We Wrap Up the Exumas

We Wrap Up the Exumas

posted in: Bahamas, Philosophy | 2

The Burnetts are no longer in the Exumas.  We are currently at Chub Cay in the Berry Islands after an overnight stay at the West Bay of New Providence Island.  We are headed back to the States after spending some time exploring the mangroves at Shroud Cay, getting groceries at Highbourne Cay, and watching the tourists watch iguanas at Leaf Cay.  We have things we need to do.  Marvin’s bottom needs painting.  So does Mel’s.  Just kidding.  The boatyard in Eleuthera we were going to use flaked out on us, so we are making our way back to Florida.

Gazing at miles of turquoise waters and perfect beaches has become routine.  We need a break to allow us to appreciate all of this.  When Mel gets bored, she gets creative.  Recently, she has been doing some writing.  Ahem:

An Open Letter to Sir Richard Branson:

Dear Sir,

I just wanted to thank you for announcing that you discovered buried treasure on Moskito Island.  April Fool’s joke or not, it is helping me teach a valuable lesson to my son.

You see, I am not a particularly spiritual person, but all of my life I have instinctively explained away any positive or negative extremes of luck with the concept of karma.  As my instinct defines it, any bad luck an individual experiences will eventually be balanced out by good luck.  This comes in handy when one experiences a train of negative experiences; it gives one hope there will be a better future.  However, the down side is that when something fortunate befalls one, one fills with dread anticipating the swing of the pendulum the other way.  It ruins the fun.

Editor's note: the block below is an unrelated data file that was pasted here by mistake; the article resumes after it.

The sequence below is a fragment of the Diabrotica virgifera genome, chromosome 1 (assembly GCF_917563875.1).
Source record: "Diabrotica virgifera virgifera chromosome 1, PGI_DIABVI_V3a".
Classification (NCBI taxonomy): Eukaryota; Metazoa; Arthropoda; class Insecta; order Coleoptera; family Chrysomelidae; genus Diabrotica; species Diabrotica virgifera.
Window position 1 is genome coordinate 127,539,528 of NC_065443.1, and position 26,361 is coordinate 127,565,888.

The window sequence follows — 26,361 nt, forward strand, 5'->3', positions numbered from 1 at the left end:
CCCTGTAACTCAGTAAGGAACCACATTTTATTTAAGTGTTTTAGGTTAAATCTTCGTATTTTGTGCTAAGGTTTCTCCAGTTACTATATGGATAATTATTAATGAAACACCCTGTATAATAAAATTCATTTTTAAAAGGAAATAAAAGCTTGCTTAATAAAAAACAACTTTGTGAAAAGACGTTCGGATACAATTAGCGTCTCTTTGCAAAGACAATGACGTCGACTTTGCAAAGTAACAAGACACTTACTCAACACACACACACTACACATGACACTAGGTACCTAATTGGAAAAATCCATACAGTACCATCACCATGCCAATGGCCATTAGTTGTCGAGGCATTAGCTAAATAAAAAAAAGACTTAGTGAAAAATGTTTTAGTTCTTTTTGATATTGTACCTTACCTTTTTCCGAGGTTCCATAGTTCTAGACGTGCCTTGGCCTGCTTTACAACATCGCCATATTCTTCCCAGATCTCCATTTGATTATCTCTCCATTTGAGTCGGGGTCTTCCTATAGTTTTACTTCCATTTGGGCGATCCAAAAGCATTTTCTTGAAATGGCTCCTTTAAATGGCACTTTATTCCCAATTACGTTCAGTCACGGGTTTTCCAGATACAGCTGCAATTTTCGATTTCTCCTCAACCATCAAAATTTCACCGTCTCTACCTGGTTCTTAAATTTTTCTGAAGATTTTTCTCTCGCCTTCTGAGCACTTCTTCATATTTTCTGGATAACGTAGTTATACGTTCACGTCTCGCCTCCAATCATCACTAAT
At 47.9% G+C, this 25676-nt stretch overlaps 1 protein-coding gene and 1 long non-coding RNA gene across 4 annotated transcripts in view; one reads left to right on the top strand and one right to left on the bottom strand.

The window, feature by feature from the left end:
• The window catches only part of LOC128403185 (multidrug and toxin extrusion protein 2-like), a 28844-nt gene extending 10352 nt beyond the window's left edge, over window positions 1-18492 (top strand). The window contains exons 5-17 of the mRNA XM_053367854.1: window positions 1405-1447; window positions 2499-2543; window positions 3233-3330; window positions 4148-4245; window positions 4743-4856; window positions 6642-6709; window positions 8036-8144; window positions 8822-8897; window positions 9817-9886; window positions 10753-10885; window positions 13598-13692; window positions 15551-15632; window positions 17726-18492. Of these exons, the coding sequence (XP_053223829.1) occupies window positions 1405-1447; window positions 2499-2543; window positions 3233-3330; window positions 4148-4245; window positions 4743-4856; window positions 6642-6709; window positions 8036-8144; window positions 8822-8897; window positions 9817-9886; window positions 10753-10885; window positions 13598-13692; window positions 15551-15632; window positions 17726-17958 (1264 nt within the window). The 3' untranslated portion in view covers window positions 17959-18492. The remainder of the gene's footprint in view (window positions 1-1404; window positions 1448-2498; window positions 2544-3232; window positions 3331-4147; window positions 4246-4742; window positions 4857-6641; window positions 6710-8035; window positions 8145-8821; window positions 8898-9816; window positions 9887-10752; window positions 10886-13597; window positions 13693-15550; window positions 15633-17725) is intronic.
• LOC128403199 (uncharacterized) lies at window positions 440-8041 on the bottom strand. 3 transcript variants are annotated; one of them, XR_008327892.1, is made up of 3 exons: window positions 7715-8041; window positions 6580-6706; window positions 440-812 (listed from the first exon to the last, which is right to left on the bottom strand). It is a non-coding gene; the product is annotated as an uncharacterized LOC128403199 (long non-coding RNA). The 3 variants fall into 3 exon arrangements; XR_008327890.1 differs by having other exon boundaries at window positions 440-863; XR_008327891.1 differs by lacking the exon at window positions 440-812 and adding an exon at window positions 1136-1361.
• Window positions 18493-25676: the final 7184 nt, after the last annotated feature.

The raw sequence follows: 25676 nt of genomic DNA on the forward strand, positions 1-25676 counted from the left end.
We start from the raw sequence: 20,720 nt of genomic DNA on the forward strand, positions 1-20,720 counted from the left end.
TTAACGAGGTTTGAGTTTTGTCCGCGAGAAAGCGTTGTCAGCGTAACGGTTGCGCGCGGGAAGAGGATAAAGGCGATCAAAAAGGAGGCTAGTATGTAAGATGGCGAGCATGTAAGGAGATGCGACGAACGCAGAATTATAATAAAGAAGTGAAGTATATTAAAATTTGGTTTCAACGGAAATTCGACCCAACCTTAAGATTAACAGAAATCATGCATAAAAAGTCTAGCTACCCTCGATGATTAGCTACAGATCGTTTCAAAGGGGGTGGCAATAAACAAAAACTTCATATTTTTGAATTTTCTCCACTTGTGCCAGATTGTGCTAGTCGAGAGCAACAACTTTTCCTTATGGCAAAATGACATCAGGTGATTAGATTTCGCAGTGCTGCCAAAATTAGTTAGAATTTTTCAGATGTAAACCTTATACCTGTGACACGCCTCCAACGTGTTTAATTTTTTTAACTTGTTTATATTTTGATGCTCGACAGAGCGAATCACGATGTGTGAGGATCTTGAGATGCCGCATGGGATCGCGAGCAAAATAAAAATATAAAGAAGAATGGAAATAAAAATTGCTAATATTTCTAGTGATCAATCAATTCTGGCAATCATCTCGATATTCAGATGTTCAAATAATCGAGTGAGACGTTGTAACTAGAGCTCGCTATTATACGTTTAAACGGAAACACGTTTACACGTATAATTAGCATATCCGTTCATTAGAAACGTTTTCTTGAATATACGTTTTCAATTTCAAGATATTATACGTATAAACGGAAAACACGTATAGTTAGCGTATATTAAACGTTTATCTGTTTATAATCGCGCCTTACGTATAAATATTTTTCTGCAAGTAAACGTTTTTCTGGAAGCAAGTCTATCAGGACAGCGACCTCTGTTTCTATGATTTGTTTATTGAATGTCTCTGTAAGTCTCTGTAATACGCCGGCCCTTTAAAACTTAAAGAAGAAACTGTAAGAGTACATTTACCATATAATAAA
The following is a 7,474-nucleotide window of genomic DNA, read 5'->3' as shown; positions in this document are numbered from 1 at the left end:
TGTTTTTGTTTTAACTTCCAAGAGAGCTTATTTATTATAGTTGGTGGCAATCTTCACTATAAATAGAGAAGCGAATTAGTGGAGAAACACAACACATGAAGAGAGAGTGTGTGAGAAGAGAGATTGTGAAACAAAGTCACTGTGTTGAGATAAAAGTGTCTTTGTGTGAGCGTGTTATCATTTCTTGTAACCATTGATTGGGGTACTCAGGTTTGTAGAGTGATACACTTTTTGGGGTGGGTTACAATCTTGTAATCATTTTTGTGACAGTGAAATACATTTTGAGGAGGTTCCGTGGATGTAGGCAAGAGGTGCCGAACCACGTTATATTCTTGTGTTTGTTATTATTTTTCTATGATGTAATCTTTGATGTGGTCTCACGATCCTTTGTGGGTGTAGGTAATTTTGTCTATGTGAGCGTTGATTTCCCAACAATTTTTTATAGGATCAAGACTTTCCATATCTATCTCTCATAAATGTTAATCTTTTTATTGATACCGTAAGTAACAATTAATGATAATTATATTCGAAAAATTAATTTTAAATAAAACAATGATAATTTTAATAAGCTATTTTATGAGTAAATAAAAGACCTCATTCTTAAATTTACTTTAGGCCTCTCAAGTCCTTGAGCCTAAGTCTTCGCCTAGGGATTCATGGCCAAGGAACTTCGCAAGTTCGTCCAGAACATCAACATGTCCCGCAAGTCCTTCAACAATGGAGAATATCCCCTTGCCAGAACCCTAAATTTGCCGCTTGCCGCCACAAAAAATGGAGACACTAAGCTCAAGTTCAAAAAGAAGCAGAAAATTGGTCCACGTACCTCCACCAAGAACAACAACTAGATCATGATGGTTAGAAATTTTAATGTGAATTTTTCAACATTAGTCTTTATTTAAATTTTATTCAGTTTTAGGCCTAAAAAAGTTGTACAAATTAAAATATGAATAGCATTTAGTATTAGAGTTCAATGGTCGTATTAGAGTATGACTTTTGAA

Karma, of course, is a big load of crap.

This is the wisdom that comes with aging.  And a course in statistics.  Even if karma applied to say, the overall experience of humanity (and there is no good reason to think that,) it is a fallacy to apply it to a single individual, or especially the experiences of one individual over a week, or a year.  I got an inkling of this in medical school, when I encountered many patients that demonstrated this.  I especially remember a girl of 16 I related to, because she liked calculus.  But she had a horrible genetic disease called epidermolysis bullosa her entire life that produced painful blisters over her entire body, and she would be dead before I graduated.  Where was the good fortune in her life to balance that out, to make her experience equivalent to my own, a healthy, middle-class American girl who gets to be a doctor?  Nowhere that I could see.  Besides, karma is just a manipulation of one’s attitude about an experience: who’s to say that certain experiences are intrinsically unlucky or lucky?  Some people have an amazing capacity to take a knockdown and turn it into a victory; you have reflected on the power of doing this yourself.  And so gradually I have abandoned this worldview.

And so you can imagine my alarm when I witnessed my son applying the concept of karma to his life, but in the worst way.  Harboring a bit of anxiety about things, he would worry after a day of happiness about the terror to come to make up for it.  Unfortunately, he is less cognizant of the flip side that suggests that good things may follow the bad, and so even his belief in a concept that there is balance in the universe is unbalanced.  His anxiety, of course, is a natural consequence of thinking there is a secretive force behind the events of the day.